American teen Keys looked up to Venus as a toddler

Associated Press  |  Last updated January 16, 2013

MELBOURNE, AUSTRALIA - JANUARY 28: Venus Williams of the United States of America looks on in her semifinals doubles match with Serena Williams of the United States of America against Lisa Raymond of the USA and Rennae Stubbs of Australia during day eleven of the 2010 Australian Open at Melbourne Park on January 28, 2010 in Melbourne, Australia. (Photo by Lucas Dawson/Getty Images)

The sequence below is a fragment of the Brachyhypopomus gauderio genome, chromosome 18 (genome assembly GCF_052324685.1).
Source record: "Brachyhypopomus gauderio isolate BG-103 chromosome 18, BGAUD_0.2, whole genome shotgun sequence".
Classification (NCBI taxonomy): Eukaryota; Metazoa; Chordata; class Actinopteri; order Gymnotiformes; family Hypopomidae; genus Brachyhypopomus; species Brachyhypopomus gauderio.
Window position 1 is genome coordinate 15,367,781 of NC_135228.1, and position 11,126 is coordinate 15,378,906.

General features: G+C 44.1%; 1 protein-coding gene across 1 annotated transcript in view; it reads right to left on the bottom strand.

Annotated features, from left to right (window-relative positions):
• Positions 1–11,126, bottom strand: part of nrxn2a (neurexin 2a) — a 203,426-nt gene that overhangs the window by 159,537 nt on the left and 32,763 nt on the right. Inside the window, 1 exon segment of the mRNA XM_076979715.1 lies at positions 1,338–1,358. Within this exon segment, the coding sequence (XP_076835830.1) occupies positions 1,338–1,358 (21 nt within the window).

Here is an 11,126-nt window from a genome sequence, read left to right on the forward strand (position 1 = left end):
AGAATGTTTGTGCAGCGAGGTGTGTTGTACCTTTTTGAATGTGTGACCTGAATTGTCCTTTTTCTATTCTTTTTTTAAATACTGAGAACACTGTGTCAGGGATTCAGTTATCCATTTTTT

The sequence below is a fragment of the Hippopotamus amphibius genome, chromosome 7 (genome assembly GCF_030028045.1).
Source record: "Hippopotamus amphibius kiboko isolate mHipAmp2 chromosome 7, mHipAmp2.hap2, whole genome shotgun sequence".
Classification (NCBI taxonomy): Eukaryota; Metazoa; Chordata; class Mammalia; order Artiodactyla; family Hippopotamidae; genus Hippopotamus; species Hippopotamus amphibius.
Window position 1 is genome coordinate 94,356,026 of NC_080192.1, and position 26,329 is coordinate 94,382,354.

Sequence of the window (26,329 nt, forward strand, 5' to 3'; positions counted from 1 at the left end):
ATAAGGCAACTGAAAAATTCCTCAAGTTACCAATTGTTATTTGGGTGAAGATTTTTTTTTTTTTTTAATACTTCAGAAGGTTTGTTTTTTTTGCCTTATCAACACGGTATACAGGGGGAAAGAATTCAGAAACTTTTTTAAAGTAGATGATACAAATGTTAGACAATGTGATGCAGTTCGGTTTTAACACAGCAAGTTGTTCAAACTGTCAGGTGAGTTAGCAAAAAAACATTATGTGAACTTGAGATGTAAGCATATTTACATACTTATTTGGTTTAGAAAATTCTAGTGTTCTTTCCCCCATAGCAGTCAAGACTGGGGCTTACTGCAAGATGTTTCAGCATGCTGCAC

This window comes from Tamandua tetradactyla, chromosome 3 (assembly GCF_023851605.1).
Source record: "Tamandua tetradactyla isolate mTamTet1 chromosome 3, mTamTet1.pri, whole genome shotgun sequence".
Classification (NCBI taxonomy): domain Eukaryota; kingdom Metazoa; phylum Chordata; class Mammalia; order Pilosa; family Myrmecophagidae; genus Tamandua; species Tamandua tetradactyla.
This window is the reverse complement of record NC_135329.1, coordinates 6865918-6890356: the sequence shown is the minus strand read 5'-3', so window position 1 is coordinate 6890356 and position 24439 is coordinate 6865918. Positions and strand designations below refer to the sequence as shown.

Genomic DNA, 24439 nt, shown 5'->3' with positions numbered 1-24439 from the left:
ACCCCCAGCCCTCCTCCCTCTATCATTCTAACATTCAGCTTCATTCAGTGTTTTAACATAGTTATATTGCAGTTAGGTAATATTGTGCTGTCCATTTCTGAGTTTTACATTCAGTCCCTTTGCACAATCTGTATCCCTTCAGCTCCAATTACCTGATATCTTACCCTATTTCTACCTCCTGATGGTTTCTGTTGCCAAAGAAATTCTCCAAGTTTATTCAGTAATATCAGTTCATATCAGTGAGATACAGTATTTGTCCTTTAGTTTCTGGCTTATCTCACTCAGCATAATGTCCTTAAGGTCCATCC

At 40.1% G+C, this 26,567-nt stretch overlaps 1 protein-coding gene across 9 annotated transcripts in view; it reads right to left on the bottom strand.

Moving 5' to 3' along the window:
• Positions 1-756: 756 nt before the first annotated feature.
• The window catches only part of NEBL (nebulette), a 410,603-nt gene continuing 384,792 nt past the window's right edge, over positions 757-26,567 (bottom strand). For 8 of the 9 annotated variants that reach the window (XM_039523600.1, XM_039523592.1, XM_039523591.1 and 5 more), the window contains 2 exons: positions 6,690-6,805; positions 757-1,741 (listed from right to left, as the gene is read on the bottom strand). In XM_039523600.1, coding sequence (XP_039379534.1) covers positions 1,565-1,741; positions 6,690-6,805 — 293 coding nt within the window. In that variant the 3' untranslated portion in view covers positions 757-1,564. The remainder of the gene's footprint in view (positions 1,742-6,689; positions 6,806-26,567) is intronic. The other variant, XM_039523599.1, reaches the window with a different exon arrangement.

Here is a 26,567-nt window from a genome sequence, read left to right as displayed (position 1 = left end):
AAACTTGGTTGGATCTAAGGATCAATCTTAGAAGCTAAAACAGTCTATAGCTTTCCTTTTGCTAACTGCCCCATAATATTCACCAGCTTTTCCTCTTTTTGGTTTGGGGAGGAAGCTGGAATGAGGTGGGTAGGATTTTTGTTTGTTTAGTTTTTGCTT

As a 4-year-old she watched Venus Williams playing on TV and fell in love with her dress. So began the tennis career of young Madison Keys. ''I really wanted a tennis dress,'' said a smiling Keys, now 17. ''My parents told me that if I played, they would buy me one. I was like, `Hey, I'll try it.''' Keys now has a closet full of tennis dresses and enough talent to have reached the third round at the Australian Open on Wednesday. Ranked 105th and playing with a wild-card entry, Keys powered through the second round beating 30th-ranked Tamira Paszek 6-2, 6-1 in just 56 minutes - drawing accolades from people who are now watching her play. One of them was retired three-time Grand Slam winner and fellow American Lindsey Davenport, who thinks that Keys has ''incredible potential.'' ''Best hope I've seen for US since Williams,'' Davenport tweeted, not clarifying if she meant the 32-year-old Venus - who owns seven Grand Slam titles - or younger sister Serena who has 15. Keys broke into a big smile and blushed when told of Davenport's appraisal. ''It makes me really happy,'' said the teenager. ''I've been working really hard. I think it's starting to show.'' After her match, Keys was ushered into the main players' press conference room at Melbourne Park, which is usually reserved for top players or the people who beat them. A bit awestruck by the attention, Keys explained that her introduction to tennis was ''complete luck.'' Both her parents are lawyers and nobody in her family plays tennis, but she loved it from the moment she picked up a racket at 4-years-old, she said. ''Every single day, my parents fed me balls. Eventually it turned into having a coach, and then it went to being at an academy,'' she said, adding shyly, ''You know, it worked out pretty well.'' Keys turned pro on her 14th birthday, Feb. 17, 2009 and made her debut at Ponte Vedra Beach, where she became the 7th youngest player to win a main draw match and the youngest since Martina Hingis in 1994. At 16 years old she played her first Grand Slam at the 2011 U.S. Open, becoming the youngest and - at 455th - the lowest-ranked woman in the draw. She made it the second round and then won a wildcard into last year's Australian Open where she lost in the first round. This year's Australian Open is her third Grand Slam and her best result so far. She faces a tough test in the third round against Wimbledon semifinalist and No. 5-seed Angelique Kerber of Germany who beat Luci Hradecka in the second round 6-3, 6-1. Unlike the jitters she felt at the U.S. Open, Keys said she feels more confidence now. ''My first U.S. Open main draw, it was a big stadium and I wasn't really used to it,'' she said. ''But I feel good about this one so far.'' Her former idol, 32-year-old Venus Williams, had a good day, too, advancing to the third round after beating Alize Cornet of France 6-3, 6-3. Asked what it feels like to have younger players look up to her, Venus laughed. ''I'm fighting the wrinkles and I'm fighting the battle of the bulge and everything,'' Williams responded. ''I'm still slim and trim, thank you God.'' --- BATTLE FOR NO. 1: The women's No. 1 ranking will be decided at the Australian Open. The contenders are top-ranked Victoria Azarenka, No. 2 Maria Sharapova and No. 3 Serena Williams. Azarenka needs to reach the final to have a shot at staying on top. She first claimed the top-ranking after winning last year's Australian Open and is guaranteed to keep it for her 48th week until the tournament ends. Sharapova and Williams also need to reach the final to have a shot at unseating Azarenka. Four-time major winner Sharapova made a four-week return to the No. 1-spot in June after completing a career Grand Slam by winning her first French Open title. She became the first Russian to reach the top-ranking in August 2005 and has held the spot for 21 non-consecutive weeks during her career. Serena is well-acquainted with the top spot, having spent 123 weeks during her career at No. 1. The 15-time Grand Slam winner is seeking her fifth Australian Open trophy. --- BOWLED OVER: When he wasn't playing tennis, India's Somdev Devvarman ducked over to the historic Melbourne Cricket Ground. The 551st-ranked player described himself as ''a huge cricket fan.'' ''Obviously growing up in India, we didn't have a choice but to watch cricket,'' the 27-year-old joked. On his rest day after winning in the first round at Melbourne Park, Devvarman popped across the railway tracks to the 100,000-seat M.C.G. for a photo shoot at a place he'd seen many times on TV. ''There's a lot of history over there,'' he said, adding that he had fun visiting one of cricket's most famous venues and the on-site museum where be browsed through the old bats and balls and saw statues of some of his favorite cricket players. There was one thing missing among the statues, he said: ''I wish there were a few Indians over there, too.'' Devvarman exited in the second round after losing a four-hour, four-set battle against No. 24 Jerzy Janowicz of Poland, 6-7 (10), 3-6, 6-1, 6-0, 7-5.